When a cloud privacy breach occurs in Canada, what happens? In some cases, businesses are subject to mandatory breach notification requirements. This means that a privacy breach - whether as a result of a hacker, a lost USB or some other human error - must by law be reported to the commissioner and to affected individuals. Ontario has implemented mandatory breach notification under its Personal Health Information Protection Act. In Alberta, organizations subject to the Personal Information Protection Act (PIPA) are required to report a breach to the commissioner “without unreasonable delay” where a “reasonable person would consider that there exists a real risk of significant harm to an individual as a result of the loss or unauthorized access or disclosure”.
The “real risk of significant harm” requires some analysis in the event of a breach and the Alberta commissioner’s Mandatory Breach Reporting Tool (PDF) has been released recently, to assist organizations determine if they are required to report a breach under section 34.1 of PIPA. This area of law may be changing further: a private members bill was recently introduced in Parliament to implement mandatory data breach reporting in the federal personal information protection law.
Here’s a recent case that illustrates the pitfalls of a cloud privacy breach in Canada:
In the recently released decision relating to WhatsApp (Report of Findings: Investigation into the personal information handling practices of WhatsApp Inc.), the Canadian and Dutch privacy authorities investigated WhatsApp Inc. a US company operating “WhatsApp Messenger”, a cloud-based cross-platform mobile messaging app allowing the exchange of messages for iOS, BlackBerry, and Android platforms.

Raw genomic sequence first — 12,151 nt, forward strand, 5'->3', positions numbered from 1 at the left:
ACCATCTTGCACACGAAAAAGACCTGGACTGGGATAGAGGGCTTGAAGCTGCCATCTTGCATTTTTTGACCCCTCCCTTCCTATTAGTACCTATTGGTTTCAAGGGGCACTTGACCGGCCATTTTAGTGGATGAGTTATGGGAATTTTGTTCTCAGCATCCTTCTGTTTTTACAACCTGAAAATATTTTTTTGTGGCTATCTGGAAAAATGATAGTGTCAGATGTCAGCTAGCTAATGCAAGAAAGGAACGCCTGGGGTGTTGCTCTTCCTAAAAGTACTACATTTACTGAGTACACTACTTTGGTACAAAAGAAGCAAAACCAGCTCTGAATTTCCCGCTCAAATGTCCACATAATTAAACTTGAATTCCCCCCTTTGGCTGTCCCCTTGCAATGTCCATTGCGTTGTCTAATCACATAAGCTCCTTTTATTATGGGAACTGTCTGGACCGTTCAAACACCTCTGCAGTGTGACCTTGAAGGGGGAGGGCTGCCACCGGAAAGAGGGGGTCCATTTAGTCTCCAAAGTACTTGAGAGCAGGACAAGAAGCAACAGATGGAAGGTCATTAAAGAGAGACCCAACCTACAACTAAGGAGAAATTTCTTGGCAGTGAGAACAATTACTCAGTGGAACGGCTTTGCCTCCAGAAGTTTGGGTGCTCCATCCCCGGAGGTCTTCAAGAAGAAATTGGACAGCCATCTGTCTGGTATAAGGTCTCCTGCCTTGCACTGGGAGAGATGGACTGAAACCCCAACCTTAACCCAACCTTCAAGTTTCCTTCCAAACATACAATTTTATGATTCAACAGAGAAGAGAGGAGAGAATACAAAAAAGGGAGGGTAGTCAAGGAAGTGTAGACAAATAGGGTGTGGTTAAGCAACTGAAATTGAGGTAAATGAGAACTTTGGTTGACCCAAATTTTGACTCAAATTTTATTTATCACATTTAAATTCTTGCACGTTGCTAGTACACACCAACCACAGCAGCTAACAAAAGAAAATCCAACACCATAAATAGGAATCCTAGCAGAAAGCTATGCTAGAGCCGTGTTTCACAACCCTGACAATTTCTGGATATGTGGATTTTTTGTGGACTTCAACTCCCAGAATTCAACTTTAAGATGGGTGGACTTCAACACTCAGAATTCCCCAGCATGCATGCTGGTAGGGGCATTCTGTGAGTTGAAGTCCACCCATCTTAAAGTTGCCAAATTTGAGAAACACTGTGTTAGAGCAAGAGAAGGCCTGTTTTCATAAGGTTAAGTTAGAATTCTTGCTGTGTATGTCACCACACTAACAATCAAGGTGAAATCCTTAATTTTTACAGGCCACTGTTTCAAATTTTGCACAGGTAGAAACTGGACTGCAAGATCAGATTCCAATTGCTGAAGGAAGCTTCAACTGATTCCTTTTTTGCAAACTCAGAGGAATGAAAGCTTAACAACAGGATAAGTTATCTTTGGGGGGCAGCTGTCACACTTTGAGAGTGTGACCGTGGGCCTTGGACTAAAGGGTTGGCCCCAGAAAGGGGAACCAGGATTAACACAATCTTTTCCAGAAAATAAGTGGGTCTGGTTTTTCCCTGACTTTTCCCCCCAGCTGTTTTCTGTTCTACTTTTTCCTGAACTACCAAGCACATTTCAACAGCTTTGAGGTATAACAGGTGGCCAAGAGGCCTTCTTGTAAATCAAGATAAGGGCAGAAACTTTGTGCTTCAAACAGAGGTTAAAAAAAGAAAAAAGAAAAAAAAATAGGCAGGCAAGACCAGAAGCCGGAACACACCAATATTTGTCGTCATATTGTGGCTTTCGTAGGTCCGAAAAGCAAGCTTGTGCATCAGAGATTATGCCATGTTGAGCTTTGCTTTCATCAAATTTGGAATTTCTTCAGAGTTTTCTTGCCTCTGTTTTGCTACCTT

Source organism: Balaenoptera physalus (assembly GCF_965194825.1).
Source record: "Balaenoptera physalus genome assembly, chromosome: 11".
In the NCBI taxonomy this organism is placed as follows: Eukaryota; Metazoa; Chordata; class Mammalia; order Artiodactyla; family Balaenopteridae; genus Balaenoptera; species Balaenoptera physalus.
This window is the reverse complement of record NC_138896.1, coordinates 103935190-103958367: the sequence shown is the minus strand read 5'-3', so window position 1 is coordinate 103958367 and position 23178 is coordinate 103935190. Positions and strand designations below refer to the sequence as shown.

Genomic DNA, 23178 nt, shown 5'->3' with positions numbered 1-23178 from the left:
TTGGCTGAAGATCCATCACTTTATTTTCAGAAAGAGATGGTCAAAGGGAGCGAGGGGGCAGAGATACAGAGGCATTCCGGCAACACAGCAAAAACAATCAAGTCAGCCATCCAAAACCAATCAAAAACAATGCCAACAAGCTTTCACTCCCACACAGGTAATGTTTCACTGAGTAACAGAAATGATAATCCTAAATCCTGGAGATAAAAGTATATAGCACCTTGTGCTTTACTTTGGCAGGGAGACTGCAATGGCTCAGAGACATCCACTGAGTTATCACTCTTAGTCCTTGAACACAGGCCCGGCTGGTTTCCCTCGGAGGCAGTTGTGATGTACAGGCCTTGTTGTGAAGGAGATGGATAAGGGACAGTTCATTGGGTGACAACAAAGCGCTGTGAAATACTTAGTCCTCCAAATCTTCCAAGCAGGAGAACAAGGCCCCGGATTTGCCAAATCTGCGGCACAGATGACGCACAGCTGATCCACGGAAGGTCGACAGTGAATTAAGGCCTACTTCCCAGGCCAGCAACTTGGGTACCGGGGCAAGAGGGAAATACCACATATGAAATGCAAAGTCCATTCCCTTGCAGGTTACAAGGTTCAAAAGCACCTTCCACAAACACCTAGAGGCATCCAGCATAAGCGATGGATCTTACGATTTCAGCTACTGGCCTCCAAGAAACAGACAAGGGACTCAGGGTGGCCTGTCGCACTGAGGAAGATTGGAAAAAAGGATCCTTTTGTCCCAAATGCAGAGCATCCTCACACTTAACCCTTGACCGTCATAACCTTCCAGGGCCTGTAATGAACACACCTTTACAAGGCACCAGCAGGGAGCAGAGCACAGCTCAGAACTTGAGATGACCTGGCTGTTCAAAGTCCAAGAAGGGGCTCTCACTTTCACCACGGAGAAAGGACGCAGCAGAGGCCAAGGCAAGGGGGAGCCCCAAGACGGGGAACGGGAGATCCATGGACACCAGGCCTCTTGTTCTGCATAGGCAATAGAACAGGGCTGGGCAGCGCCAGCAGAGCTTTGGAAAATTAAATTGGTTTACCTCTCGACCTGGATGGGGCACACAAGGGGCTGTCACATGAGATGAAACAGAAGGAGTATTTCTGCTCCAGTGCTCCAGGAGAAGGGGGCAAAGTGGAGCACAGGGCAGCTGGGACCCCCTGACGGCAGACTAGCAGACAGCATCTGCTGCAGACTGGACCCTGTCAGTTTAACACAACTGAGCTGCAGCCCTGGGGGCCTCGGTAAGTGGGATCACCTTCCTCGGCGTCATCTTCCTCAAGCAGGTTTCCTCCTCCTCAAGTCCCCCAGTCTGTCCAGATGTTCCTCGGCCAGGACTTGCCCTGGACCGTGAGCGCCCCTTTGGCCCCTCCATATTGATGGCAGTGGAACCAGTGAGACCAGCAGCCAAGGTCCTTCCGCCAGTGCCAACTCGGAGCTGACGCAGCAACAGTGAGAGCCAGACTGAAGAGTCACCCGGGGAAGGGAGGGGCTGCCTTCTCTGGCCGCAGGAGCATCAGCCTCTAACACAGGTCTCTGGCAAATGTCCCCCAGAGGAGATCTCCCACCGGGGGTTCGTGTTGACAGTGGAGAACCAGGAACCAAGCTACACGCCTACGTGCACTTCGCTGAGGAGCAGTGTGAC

The Commissioner launched an exhaustive review of the privacy aspects of the service after complaints regarding WhatsApp’s information-handling procedures, including the collection of more information than was necessary, the potential for privacy breach, the lack of encryption.
While the story generated damaging headlines, WhatsApp did work with the Commissioner to resolve many of the privacy concerns.
This investigation also shows the extent to which international privacy watchdogs will work together to launch an investigation that concerns personal information that crosses international borders.
The privacy lessons are clear: get advice on privacy implications of the cloud-based service, and don’t underestimate the importance of well-drafted privacy policies and user terms. Cloud service providers should also take time to understand the breach notification protocols that would apply in the event of a privacy breach.